PHI 205 Lecture Notes - Lecture 13: Dream Argument, Mental Body

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Published on 21 Mar 2017
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Rationalist Thought
Knowledge a priori vs. knowledge a posteriori
Descartes is looking for knowledge that can be a priori
Descartes’ First Meditation
The principle of reasonable doubt:
o “Reason now leads me to think that I should withhold my assent from opinions
which are not completely certain and indubitable just as carefully as I do from
those which are patently false. So, for the purpose of rejecting all of my opinions,
it will be enough if I find in each of them at least some reason for doubt”
Is there some reason to doubt that these “hands or this whole body are mine”?
o How do I tell if I’m just dreaming that these are my hands or if they actually are?
The dream argument
o Main argument that Descartes uses
o Since we can’t be sure if we are awake or asleep, it is reasonable to doubt whether
are not these are actually your hands, etc.
o Any belief that would be based on considerations of the senses aren’t going to be
compatible with true knowledge
The evil demon
o Some “deceiver of supreme power and cunning who is deliberately and constantly
deceiving me” and tricking him into thinking certain things exist in a certain way,
etc., when they actually exist in another way.
Descartes’ Second Meditation
“…I will proceed in this way until I recognize something certain, or, if nothing else, until
I at least recognize for certain that there is no certainty.”
What could we know, if we follow the principle of reasonable doubt and the dream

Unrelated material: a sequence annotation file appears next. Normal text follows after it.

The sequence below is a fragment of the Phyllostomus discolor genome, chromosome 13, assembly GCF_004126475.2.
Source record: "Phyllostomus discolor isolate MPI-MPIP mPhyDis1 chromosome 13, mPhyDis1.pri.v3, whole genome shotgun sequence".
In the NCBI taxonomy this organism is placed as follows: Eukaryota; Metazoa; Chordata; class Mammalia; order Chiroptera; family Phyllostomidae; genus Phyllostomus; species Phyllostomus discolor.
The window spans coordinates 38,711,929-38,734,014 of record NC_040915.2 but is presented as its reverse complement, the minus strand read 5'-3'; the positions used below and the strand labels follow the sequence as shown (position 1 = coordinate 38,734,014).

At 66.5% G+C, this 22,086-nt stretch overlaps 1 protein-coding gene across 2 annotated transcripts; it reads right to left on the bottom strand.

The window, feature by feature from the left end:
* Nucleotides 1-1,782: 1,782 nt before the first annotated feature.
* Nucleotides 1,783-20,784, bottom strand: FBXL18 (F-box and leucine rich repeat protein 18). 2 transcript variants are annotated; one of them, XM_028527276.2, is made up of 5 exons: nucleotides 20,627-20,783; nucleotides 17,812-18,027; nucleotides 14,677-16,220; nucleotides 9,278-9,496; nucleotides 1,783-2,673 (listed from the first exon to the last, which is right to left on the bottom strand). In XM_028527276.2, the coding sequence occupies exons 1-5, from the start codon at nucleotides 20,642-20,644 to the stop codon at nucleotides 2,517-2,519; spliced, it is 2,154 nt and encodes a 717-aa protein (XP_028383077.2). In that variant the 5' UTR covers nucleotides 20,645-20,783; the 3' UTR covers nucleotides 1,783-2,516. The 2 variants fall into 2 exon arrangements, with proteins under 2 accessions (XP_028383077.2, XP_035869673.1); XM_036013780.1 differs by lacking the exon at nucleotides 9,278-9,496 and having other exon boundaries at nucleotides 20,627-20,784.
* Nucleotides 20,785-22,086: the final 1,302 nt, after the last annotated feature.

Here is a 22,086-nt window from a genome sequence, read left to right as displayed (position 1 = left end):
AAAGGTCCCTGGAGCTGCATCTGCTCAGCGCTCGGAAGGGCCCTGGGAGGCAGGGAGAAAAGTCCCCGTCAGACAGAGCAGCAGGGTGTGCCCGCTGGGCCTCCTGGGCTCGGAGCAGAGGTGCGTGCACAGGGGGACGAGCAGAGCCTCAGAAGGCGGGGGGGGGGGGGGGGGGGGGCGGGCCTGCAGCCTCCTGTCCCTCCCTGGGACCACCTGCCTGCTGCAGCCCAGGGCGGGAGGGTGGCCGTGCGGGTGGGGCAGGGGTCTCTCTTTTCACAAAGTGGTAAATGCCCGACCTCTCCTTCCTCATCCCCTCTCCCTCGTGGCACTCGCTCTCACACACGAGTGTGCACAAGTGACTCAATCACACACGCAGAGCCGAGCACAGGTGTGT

argument makes it doubtful that “these are my hands,” etc.?
o What is left, if anything, that we could know?
o Against this backdrop, Descartes tries to convince the reader that there is
something that we can know indubitably.
The case of self-knowledge: I think therefore I am
o “I have just said that I have no senses and no body…Am I not so bound up with a
body and with senses that I cannot exist without them? But I have convinced
myself that there is absolutely nothing in the world, no sky, no earth, no minds, no
bodies. Does it now follow that I too do not exist? No: if I convinced myself of
something, then I certainly existed.”
o Says that the evil demon also proves his existence, because he must obviously
exist to be acted upon in that way.
o “I must finally conclude that this proposition, I am, I exist, is necessarily true
whenever it is put forward by me or conceived in my mind.”
o It’s indubitable that you exist if you have these thoughts
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